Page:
Bollywood Theater chef Troy MacLarty shows us how to make his seasonal specialty, Asparagus and Coconut Curry, at his Indian street-food eatery.
THEY SAY THAT WORKING at Berkeley’s famed Chez Panisse restaurant under the tutelage of farm-fresh legend Alice Waters changes a chef. Such was the case with Troy MacLarty, whose four-year stint at that restaurant led him to Portland in 2005, anxious to shake hands with the Willamette Valley’s mud-stained farming community. But after nearly two decades of farm-to-table cooking (most recently at the now-shuttered Lovely Hula Hands), MacLarty has turned to Indian street food—an epicurean tradition that emphasizes spice and texture over seasonality—at his new NE Alberta Street restaurant, Bollywood Theater. In other words, it’s the antithesis of Alice Waters.
“After cooking, harvesting, and eating with the ‘Chez family,’ it’s impossible not to believe in that ethos,” says MacLarty. “But what Portland really needs is a decent Indian place.” Turns out, when he wasn’t eating farm-fresh meals at California’s temple to organics, MacLarty was fork-deep in Berkeley’s blossoming Indian scene, catching thrills from humming heat and elusive, earthy spices. After leaving Chez Panisse, he spent years researching regional curries, taste-testing chutneys, and risking gastro-intestinal assault during R&D trips through India’s street-food hubs.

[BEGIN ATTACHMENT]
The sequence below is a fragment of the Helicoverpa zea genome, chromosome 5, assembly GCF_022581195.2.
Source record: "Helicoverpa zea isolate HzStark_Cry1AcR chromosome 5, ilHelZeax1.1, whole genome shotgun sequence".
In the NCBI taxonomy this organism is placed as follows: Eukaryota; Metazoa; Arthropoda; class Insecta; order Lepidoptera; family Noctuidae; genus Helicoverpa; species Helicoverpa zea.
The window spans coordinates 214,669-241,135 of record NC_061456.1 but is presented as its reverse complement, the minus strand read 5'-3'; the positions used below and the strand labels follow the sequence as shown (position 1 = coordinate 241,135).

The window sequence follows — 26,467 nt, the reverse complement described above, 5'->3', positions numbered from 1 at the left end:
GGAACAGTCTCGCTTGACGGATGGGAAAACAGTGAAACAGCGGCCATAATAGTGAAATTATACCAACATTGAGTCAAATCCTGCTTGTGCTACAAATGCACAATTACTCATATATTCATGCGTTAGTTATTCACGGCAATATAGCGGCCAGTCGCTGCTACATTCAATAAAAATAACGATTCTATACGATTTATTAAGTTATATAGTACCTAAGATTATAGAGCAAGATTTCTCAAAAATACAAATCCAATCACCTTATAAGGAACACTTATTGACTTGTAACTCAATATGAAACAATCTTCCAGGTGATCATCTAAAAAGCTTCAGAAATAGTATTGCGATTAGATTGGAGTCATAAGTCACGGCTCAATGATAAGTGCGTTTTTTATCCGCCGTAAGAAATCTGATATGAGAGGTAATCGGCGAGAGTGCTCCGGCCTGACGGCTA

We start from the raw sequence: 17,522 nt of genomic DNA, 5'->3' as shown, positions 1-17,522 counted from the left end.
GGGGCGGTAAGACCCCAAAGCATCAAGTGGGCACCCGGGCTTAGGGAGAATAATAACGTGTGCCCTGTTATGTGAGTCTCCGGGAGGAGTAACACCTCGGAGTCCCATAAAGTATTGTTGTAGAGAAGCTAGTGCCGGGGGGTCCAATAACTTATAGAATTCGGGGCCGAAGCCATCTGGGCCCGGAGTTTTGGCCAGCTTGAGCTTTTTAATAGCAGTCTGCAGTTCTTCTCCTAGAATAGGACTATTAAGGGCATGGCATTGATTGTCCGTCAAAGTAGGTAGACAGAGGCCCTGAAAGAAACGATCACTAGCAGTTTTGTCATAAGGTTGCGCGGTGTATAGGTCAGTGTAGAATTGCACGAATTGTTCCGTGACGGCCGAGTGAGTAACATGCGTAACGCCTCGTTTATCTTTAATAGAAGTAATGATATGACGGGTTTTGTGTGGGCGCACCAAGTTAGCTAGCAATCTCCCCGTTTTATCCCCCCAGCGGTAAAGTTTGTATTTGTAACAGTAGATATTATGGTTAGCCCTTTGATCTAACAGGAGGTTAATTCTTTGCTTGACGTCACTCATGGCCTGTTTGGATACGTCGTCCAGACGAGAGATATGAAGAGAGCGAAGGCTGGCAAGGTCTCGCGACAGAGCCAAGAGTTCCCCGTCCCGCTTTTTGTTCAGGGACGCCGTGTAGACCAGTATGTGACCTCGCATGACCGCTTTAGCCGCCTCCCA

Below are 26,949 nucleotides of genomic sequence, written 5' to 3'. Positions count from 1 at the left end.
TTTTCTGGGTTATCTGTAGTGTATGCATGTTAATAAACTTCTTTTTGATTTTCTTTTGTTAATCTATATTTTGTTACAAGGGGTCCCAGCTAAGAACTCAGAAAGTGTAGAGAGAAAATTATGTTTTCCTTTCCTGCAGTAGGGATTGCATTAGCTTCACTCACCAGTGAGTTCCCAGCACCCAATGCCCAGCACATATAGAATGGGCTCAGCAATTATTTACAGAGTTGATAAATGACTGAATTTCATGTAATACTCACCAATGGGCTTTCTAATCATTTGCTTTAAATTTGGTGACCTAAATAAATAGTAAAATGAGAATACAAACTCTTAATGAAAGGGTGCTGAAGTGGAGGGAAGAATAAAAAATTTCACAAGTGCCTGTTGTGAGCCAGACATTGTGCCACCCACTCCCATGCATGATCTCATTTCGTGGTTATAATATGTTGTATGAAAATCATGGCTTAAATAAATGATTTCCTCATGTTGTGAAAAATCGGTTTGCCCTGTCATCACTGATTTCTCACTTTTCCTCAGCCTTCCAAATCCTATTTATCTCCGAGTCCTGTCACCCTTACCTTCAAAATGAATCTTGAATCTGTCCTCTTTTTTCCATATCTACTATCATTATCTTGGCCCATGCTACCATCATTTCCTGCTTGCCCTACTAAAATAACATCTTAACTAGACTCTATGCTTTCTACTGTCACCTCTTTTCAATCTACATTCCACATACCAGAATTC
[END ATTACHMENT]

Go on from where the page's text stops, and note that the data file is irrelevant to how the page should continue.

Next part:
The dishes that inspired MacLarty—herbaceous bhel puri from Mumbai’s beaches, wraps of kati flatbread from Calcutta, and cool kachumber salads from seasoned street vendors—are largely alien to the Pacific Northwest. But with this recipe, MacLarty finds a flavorful diplomacy by imagining “what an Indian cook would do if they had asparagus.” As our regional farmers markets continue to heat up for summer, MacLarty answers that question by plunging into one of Portland’s final food frontiers: Indian street food with Northwest flair.